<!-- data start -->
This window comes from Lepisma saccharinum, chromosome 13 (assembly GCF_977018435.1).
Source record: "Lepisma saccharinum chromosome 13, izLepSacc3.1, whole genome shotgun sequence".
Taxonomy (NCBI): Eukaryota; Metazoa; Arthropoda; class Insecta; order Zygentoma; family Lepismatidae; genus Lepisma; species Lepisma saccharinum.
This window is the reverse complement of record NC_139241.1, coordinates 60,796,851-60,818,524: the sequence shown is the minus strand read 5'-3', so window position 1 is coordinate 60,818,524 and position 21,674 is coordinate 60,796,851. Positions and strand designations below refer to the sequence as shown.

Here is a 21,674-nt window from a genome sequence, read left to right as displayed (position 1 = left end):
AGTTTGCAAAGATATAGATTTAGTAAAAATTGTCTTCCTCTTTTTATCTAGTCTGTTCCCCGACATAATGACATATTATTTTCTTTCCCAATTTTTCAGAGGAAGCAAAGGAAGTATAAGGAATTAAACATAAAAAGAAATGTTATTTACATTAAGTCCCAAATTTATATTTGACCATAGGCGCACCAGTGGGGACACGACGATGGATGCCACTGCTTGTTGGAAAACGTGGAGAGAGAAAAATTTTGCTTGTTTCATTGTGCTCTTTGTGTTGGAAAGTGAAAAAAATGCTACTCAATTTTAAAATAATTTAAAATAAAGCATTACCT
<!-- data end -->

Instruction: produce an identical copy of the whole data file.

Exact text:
This window comes from Lepisma saccharinum, chromosome 13 (assembly GCF_977018435.1).
Source record: "Lepisma saccharinum chromosome 13, izLepSacc3.1, whole genome shotgun sequence".
Taxonomy (NCBI): Eukaryota; Metazoa; Arthropoda; class Insecta; order Zygentoma; family Lepismatidae; genus Lepisma; species Lepisma saccharinum.
This window is the reverse complement of record NC_139241.1, coordinates 60,796,851-60,818,524: the sequence shown is the minus strand read 5'-3', so window position 1 is coordinate 60,818,524 and position 21,674 is coordinate 60,796,851. Positions and strand designations below refer to the sequence as shown.

Here is a 21,674-nt window from a genome sequence, read left to right as displayed (position 1 = left end):
AGTTTGCAAAGATATAGATTTAGTAAAAATTGTCTTCCTCTTTTTATCTAGTCTGTTCCCCGACATAATGACATATTATTTTCTTTCCCAATTTTTCAGAGGAAGCAAAGGAAGTATAAGGAATTAAACATAAAAAGAAATGTTATTTACATTAAGTCCCAAATTTATATTTGACCATAGGCGCACCAGTGGGGACACGACGATGGATGCCACTGCTTGTTGGAAAACGTGGAGAGAGAAAAATTTTGCTTGTTTCATTGTGCTCTTTGTGTTGGAAAGTGAAAAAAATGCTACTCAATTTTAAAATAATTTAAAATAAAGCATTACCT